Few releases of any distribution have received as much attention as Ubuntu 11.04 (codenamed Natty Narwhal). Most of the buzz is about the switch to the new Unity desktop -- and deservedly so, since it is radically different from the GNOME desktop it replaces. However, Natty also features some changes to widgets, the installer, and the Ubuntu Software Center, many of which -- like Unity itself -- reflect Ubuntu's ongoing concerns about usability and design issues, while having mixed levels of success.
This concern has always loomed large in Ubuntu. However, it became even stronger several years ago, when Shuttleworth decided that usability and design were areas where Ubuntu and its corporate arm Canonical could "make a significant contribution" to open source software. Since then, Ubuntu has introduced such innovations as the app indicators, the repositioning of title bar buttons, and a new color-coded default theme reminiscent of Apple's.
In 11.04, this concern continues on all levels. At the level of widgets -- the pieces of windows used to manipulate them -- you might notice that Natty has done away with the traditional scroll bar.
Instead, Natty offers what its developers call "overlay scrollbars": a red gauge a few pixels thick to indicate the current position in the window. When you need to change your position in the window, running the cursor over the gauge summons a set of arrows outside the window that you can drag upon.
This novelty is economical, but you might wonder about the point of it -- on today's wide screen monitors, do we really need to save the few pixels required by the scroll bar? On a netbook especially, the new gauge can be hard to see (which is no doubt why it is colored red).
The same sort of minimalist widget appears -- more successfully -- on the launcher, the replacement for the main menu, favorites menu, and taskbar. Instead of the space-stealing taskbar, the launcher marks open applications with an arrow to the left of its icon, and adds an arrow to the right to indicate the currently active application.
A second innovation on the launcher is seen when the icons on the launcher fill the entire height of the screen. When that happens, icons on the bottom of the launcher are collapsed. Run a mouse over a collapsed icon, and the launcher's display repositions itself to show the collapsed icons.
Although finding an application among the collapsed icons can sometimes be challenging, the fact that several collapsed icons display at once means that you do not have to be completely accurate when you choose collapsed icons. On the whole, it's another elegant alternative to the scroll bar.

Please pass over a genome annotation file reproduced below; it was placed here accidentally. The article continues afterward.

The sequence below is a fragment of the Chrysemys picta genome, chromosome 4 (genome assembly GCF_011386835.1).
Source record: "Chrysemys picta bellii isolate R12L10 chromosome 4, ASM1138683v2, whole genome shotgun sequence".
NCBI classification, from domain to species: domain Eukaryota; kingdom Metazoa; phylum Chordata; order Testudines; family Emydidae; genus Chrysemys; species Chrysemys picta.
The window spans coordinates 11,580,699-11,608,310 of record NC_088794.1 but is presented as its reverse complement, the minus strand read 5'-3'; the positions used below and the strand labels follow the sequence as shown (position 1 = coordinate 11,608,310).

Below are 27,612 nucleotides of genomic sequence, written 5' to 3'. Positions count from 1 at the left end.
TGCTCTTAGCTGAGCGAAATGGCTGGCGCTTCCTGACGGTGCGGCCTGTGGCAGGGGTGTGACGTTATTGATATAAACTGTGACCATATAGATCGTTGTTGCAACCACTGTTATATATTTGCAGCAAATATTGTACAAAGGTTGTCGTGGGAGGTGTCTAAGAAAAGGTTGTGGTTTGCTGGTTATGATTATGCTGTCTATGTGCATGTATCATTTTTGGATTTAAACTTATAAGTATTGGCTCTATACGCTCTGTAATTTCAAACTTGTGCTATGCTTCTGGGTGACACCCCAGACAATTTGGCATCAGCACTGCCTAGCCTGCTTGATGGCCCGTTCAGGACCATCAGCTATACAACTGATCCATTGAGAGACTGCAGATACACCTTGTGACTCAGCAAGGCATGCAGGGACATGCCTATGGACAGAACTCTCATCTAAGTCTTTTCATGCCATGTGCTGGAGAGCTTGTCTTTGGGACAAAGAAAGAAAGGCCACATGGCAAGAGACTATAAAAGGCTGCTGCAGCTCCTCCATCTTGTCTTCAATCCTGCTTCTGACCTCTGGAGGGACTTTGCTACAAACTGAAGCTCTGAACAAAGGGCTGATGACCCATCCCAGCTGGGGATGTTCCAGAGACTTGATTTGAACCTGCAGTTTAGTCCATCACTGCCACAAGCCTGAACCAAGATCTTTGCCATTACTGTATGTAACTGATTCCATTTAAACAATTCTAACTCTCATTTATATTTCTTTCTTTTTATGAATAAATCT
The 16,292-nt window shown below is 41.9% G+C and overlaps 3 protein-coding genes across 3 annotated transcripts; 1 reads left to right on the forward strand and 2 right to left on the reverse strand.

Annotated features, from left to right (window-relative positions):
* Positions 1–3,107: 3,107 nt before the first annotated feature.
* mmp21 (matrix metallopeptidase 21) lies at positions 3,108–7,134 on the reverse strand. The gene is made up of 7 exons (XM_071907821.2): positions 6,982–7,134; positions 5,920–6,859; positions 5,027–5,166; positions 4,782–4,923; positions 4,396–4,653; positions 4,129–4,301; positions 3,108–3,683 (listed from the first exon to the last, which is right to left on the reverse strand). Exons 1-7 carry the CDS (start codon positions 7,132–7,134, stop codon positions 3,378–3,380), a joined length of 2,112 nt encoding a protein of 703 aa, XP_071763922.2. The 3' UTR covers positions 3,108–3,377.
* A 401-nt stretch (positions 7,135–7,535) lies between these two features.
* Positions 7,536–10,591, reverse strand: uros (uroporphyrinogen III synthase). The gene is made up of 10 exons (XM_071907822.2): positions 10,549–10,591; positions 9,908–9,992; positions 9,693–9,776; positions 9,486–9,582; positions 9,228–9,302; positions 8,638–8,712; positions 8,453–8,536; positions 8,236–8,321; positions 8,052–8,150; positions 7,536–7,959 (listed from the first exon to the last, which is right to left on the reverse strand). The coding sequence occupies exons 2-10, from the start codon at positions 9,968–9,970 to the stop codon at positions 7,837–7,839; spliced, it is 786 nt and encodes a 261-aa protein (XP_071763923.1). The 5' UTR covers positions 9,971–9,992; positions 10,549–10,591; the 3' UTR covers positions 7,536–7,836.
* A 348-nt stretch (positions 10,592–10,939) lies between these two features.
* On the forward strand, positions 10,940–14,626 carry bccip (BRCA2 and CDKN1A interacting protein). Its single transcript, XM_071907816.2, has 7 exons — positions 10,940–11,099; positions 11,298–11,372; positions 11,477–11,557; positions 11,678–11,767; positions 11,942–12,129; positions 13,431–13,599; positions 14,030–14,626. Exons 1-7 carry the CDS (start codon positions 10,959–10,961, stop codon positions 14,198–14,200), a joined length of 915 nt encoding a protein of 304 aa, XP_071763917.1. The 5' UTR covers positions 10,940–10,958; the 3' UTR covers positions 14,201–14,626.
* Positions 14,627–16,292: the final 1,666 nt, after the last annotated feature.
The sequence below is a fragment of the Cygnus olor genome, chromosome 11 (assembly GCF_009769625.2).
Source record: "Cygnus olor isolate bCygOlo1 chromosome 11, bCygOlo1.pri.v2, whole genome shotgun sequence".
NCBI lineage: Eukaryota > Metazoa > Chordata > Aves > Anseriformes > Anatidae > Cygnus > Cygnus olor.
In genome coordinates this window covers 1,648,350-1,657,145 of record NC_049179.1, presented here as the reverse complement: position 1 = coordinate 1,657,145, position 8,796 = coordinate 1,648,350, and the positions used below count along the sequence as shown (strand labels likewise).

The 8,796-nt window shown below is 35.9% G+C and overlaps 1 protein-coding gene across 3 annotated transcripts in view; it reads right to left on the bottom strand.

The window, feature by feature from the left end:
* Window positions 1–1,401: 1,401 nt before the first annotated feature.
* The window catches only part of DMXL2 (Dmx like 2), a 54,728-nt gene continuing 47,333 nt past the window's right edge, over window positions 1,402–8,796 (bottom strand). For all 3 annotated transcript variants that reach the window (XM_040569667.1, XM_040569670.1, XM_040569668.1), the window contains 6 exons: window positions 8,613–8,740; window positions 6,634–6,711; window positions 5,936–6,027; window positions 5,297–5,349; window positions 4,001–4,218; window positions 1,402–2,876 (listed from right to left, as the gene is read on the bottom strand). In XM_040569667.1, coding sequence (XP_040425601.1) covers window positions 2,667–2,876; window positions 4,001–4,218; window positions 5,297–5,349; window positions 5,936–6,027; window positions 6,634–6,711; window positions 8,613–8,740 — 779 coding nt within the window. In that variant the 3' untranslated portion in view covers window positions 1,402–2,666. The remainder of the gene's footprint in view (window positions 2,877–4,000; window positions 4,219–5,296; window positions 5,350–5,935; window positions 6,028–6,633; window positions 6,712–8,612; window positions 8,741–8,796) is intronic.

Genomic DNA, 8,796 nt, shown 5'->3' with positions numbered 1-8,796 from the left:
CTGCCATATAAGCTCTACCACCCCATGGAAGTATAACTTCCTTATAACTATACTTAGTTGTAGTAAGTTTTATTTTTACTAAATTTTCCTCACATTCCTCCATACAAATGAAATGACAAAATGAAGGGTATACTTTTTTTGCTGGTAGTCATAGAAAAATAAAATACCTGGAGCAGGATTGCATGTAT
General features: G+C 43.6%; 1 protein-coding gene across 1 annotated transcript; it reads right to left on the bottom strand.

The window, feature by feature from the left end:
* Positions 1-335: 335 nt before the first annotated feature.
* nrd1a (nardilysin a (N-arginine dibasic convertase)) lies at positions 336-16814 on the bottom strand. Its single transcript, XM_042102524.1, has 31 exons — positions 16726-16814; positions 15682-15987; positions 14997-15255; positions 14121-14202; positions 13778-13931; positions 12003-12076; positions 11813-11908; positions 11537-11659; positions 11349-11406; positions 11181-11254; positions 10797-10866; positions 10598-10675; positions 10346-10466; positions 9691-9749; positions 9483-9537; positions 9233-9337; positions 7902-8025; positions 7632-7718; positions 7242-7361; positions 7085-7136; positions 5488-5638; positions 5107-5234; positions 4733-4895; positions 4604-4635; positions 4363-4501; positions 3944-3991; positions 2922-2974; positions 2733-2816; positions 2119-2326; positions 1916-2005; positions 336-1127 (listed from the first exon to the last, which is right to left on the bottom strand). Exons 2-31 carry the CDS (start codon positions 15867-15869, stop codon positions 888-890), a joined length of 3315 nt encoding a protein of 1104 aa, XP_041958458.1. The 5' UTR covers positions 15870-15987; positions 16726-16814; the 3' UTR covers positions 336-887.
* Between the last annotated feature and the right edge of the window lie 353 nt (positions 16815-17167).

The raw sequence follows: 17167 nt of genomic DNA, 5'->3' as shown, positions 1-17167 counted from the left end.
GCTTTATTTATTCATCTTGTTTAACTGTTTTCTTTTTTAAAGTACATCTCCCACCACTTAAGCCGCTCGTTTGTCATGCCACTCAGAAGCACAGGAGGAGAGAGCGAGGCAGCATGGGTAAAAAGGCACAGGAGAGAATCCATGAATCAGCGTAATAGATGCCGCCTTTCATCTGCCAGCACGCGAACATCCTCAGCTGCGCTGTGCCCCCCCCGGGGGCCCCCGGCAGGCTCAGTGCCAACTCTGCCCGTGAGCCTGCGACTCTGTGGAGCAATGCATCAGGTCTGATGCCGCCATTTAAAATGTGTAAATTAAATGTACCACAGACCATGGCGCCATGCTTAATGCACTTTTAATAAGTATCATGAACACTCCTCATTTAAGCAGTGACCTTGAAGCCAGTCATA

Another area where you can see usability tinkering in Natty is the built-in help for the installer. However, like the widgets, Ubuntu's installer help is a mixed success.
At its best, the installer help is colloquial and clear, using contractions to create a casual tone. For example, the title for the installer page for setting the time zone is simply, "Where Are You," and the field for manually entering a location is annotated, "[type here to change]."
At its worst, though, the clarity of the language degenerates into an unhelpful vagueness. Glossing "Your computer's name" as "the name it uses when it talks to other computers" is not particularly helpful, and neither are the partitioning choices of "Erase disk and install" and "Something Else."
As for the list of features that displays while files are being copied and installed, I seriously doubt that any apps will "make your computer delightful to use," no matter how magical or handy they are. At such points, the language of the installer seems to have become pure marketing-speak, and ceases being useful.
Desktop tools like the Ubuntu Software Center are not new. However, in the past, many of them have been weakened by the fact that the descriptions of packages were taken directly from those included in the packages -- and, being written by developers, those descriptions were often terse and vague to the point of being cryptic.
Now, in Natty, the Ubuntu Software Center includes reviews and ratings by users, creating an Amazon-like atmosphere. Not only can you now get a variety of opinions, but the reviews are almost always more complete and more thoughtful than the package descriptions.
Once you install a package, you can return the favor and create an account with Ubuntu Software Center to write your own review.
These reviews are potentially such a strong idea that you can only marvel that nobody has implemented them before. Sadly, though, the reviews are only available through Ubuntu Software Center, which is simple enough to use, but lacks the advanced and troubleshooting features of other desktop package managers like Synaptic or of the apt-get command itself. Instead of being a benefit to the Ubuntu Software Center alone, the reviews and ratings could have been a benefit to the package management system and all its interfaces.